Fake News: Middle Schools In Iowa Will NOT Require Students To Take New Gun Safety Course

Fact Check

  • by: Ryan Cooper
Fake News: Middle Schools In Iowa Will NOT Require Students To Take New Gun Safety Course

Do two middle schools in Iowa require students to take a new gun safety course? No, that's technically not true: While the schools in rural Iowa are teaching these firearms-safety courses, the article fails to mention that parents can opt their kids out of the classes. There is no requirement.

The claim originated from an article (archived here) published by holidravel.com on January 2, 2020, under the title "MIDDLE SCHOOLS IN IOWA WILL REQUIRE STUDENTS TO TAKE NEW GUN SAFETY COURSE." It opened:

Two schools in rural Iowa have updated their school curriculum to require middle school students to take a firearms safety course, according to reports.

Clarksville and North Butler school districts will ensure their pupils know how to safely handle a gun during a physical education course focusing on hunter safety.

Joel Foster, superintendent of both schools, says the course aims to prepare students for an active shooter situation. It's said students will be taught using inoperable guns and replica ammunition.

Users on social media only saw this title, description and thumbnail:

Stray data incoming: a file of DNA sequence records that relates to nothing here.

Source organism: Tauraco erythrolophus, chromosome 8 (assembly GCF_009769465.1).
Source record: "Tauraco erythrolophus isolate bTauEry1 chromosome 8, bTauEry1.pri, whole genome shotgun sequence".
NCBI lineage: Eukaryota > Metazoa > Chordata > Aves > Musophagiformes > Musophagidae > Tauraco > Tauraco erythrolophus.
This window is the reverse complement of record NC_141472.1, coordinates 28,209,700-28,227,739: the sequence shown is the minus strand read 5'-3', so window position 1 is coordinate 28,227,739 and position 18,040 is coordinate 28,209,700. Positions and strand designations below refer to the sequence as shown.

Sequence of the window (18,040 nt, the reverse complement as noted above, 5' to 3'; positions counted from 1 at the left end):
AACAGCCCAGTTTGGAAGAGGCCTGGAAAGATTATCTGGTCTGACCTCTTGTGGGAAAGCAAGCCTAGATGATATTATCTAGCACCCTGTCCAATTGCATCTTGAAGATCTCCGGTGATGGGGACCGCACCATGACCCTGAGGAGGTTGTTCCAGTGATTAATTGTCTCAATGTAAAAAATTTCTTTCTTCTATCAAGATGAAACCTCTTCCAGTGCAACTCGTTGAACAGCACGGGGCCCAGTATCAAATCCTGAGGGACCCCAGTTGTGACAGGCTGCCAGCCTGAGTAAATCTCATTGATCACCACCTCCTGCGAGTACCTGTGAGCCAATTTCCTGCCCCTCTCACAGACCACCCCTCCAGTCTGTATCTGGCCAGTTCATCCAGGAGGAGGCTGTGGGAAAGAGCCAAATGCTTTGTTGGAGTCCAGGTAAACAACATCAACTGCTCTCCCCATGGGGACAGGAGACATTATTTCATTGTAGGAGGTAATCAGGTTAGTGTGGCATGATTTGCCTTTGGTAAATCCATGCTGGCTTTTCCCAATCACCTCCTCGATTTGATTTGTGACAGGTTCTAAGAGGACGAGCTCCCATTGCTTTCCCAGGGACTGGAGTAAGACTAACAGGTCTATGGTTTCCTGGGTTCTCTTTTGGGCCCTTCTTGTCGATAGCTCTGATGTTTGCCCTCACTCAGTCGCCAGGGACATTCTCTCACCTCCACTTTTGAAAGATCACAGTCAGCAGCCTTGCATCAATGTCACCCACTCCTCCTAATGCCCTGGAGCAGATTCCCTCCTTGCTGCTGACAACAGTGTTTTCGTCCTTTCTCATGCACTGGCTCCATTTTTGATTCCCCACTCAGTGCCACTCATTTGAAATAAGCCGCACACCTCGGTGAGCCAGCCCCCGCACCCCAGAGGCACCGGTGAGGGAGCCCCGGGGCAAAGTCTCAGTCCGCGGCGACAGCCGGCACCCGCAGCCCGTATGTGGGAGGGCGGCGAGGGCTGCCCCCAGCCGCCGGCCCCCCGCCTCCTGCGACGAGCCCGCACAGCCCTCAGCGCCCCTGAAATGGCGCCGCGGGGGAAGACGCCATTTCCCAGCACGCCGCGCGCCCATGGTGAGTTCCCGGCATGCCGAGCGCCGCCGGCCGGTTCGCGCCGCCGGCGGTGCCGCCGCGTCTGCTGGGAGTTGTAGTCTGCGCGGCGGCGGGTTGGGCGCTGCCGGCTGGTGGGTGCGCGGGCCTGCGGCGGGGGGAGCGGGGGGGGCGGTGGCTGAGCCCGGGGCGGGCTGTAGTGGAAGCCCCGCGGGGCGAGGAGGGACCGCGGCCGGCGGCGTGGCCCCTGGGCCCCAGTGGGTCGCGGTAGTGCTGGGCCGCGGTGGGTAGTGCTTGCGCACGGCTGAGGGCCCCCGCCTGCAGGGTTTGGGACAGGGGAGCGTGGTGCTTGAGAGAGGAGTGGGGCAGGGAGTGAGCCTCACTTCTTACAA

Two rural Iowa school districts are indeed offering a firearms-safety course this spring. The Des Moines Register noted the classes are focused on hunter safety:

During the course, students will use inoperable guns with replica ammunition.

They will learn how to load and unload ammunition and hold and care for firearms, Foster said. They'll also learn how to safely carry a gun and how to recognize when a firearm is loaded.

However, the article and headline on holidravel.com are misleading in stating that students are required to enroll without noting that parents may decide not to have their children participate. The Register reported:

Parents can opt to have their children sit out the course.

The superintendent said he hadn't received any negative feedback about the program, according to the Register.

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  Ryan Cooper

Ryan Cooper, a staff writer and fact-checker for Lead Stories, is the former Director of Programming at CNN International, where he helped shape the network's daily newscasts broadcast to more than 280 million households around the world. He was based at the network's Los Angeles Bureau. There, he managed the team responsible for a three-hour nightly program, Newsroom LA.

Formerly, he worked at the headquarters in Atlanta, and he spent four years at the London bureau. An award-winning producer, Cooper oversaw the network's Emmy Award-winning coverage of the uprising in Egypt in 2011. He also served as a supervising producer during much of the network's live reporting on the Israel-Hezbollah conflict in 2006, for which CNN received an Edward R. Murrow Award.

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